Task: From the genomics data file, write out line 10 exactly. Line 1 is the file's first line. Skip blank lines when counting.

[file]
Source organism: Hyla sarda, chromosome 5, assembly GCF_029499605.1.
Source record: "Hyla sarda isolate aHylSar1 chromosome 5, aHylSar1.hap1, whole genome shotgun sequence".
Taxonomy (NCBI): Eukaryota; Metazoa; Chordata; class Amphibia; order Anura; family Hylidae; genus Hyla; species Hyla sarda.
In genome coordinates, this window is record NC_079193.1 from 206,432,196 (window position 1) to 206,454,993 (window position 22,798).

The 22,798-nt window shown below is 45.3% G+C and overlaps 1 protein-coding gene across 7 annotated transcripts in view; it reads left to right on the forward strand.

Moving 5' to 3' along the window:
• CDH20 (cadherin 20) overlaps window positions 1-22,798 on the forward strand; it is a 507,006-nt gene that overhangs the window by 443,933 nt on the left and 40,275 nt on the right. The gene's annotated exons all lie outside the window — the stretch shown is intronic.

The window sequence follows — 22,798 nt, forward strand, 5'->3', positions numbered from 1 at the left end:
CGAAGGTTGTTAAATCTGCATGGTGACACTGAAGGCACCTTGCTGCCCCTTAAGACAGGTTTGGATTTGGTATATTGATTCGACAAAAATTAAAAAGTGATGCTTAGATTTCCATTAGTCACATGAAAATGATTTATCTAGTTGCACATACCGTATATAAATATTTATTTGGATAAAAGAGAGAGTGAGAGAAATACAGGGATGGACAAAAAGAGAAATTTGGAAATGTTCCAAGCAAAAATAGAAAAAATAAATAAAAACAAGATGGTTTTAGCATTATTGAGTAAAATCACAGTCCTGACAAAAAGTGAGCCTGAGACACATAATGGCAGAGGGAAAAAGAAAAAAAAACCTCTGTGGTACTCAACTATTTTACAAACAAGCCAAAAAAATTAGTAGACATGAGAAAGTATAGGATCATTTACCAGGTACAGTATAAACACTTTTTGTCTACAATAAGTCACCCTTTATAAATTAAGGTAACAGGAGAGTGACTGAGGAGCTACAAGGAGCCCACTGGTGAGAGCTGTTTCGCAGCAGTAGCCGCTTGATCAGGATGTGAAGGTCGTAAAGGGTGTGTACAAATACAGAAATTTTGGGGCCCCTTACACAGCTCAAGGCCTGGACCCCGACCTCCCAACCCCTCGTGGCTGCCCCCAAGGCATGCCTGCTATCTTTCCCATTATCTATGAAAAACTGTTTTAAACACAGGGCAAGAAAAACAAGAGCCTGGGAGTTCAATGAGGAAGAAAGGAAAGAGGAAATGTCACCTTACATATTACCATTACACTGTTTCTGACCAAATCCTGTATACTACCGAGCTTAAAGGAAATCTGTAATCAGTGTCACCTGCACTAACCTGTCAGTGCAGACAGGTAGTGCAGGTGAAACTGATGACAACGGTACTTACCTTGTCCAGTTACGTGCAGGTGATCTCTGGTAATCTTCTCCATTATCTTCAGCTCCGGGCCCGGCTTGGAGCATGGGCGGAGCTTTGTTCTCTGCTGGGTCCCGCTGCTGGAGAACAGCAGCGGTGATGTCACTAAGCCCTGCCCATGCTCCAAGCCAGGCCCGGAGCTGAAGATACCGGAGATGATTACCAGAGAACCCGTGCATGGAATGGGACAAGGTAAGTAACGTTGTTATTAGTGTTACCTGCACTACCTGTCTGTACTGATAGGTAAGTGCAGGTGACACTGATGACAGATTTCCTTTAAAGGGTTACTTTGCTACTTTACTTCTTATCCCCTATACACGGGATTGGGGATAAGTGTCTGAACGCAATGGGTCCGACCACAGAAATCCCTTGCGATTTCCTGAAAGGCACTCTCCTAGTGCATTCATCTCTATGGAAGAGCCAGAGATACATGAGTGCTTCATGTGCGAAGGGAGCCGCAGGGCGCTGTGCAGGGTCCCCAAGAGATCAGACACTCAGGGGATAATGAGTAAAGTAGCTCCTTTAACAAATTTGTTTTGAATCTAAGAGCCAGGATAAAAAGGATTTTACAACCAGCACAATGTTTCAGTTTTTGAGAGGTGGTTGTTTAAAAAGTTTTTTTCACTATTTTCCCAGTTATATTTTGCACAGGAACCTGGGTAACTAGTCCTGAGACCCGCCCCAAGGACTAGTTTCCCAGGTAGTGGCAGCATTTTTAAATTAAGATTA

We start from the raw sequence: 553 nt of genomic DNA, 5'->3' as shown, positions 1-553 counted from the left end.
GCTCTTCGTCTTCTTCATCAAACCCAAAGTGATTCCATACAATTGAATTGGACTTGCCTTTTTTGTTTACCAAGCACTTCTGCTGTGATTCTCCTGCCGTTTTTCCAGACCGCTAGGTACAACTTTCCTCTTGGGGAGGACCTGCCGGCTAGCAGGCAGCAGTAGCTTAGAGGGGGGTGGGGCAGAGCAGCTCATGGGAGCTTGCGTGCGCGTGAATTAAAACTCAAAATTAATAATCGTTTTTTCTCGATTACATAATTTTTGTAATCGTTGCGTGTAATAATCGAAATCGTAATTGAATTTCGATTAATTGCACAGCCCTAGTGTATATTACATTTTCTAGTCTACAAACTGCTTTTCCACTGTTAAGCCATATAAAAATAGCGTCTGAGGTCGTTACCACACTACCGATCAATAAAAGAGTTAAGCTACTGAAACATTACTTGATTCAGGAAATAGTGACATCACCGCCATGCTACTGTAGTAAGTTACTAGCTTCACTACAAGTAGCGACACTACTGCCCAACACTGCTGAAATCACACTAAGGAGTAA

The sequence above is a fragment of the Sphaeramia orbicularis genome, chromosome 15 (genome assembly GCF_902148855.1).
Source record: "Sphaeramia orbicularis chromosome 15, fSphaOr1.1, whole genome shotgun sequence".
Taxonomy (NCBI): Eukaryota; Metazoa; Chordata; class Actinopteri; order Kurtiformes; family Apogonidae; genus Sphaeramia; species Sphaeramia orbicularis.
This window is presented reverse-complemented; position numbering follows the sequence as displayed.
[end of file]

We start from the raw sequence: 553 nt of genomic DNA, 5'->3' as shown, positions 1-553 counted from the left end.